The Paper-and-Pen Thought Experiment
by Site Author
You can waste a whole lot of time on the internet. You might be doing that right now. There’s Twitter and Facebook and Instagram. You can read for hours without learning a thing. And then you find yourself having accomplished nothing, feeling like a drag on society, like an inmate serving a life sentence or like the Measles.
To avoid the temptations of the internet, I try to unplug and spend time with just paper and pen. Sadly, though, that only works for so long—I need the computer to get most real work done.
Aziz Ansari, the comedian, recently quit social media because he found that he was wasting too much time refreshing his feed. He has an interesting way of thinking through whether any new, shiny online tool is worthwhile.
Like, here’s a test, OK. Take, like, your nightly or morning browse of the Internet, right? Your Facebook feed, Instagram feed, Twitter, whatever. OK if someone every morning was like, ‘I’m gonna print this and give you a bound copy of all this stuff you read so you don’t have to use the Internet. You can just get a bound copy of it.’ Would you read that book? No! You’d be like, this book sucks. There’s a link to some article about a horse that found its owner somehow. It’s not that interesting.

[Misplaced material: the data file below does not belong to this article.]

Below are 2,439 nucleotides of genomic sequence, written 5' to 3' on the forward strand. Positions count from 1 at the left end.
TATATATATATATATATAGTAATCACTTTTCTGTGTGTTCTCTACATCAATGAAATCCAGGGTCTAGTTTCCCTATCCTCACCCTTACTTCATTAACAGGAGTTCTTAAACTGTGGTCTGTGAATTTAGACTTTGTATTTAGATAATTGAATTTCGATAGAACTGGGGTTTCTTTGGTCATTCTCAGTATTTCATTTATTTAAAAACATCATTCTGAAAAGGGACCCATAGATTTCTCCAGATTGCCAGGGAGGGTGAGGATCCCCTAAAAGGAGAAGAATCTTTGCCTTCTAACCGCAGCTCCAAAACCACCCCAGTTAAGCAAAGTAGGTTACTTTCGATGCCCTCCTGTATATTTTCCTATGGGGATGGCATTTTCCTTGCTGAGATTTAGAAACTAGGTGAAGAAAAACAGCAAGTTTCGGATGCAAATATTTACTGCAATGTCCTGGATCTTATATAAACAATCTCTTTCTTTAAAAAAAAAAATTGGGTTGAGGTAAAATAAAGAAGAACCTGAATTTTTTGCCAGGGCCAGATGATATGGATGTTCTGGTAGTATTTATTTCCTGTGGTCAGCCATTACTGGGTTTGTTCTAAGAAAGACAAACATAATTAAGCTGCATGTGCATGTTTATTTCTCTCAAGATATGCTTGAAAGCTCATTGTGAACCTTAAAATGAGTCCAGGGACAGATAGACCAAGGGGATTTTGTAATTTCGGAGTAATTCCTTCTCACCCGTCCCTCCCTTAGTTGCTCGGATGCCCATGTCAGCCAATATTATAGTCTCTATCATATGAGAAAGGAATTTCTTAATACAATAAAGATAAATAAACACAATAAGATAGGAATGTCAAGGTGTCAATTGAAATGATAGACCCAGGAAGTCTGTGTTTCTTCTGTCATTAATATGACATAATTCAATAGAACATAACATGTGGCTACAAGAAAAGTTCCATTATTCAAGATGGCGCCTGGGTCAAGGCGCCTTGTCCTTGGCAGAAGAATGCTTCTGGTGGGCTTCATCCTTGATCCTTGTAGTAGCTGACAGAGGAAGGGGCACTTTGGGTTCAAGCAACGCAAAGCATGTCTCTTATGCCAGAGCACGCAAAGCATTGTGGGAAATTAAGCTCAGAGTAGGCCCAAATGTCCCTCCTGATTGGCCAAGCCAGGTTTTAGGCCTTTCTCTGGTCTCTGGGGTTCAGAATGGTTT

There’s something to this. Even if I can’t stick to paper and pen and get real work done, I can still use it as a kind of thought experiment. What would I be doing right now if it were 1962? To start, I’d probably be smoking a cigarette. I’d be sitting at a table covered in paper and clutching a fountain pen. And I would not spend that time sorting through photographs of other people’s cats. So why am I doing just that on Instagram?
For that matter, Instagram is not the modern version of a stack of photographs—it’s the modern version of that cigarette. We turn to these sites as a drug, as a cure for boredom, the way a bored lab rat nudges a lever. And, as with any drug, if we can’t consume moderately, abstinence may be the way to go.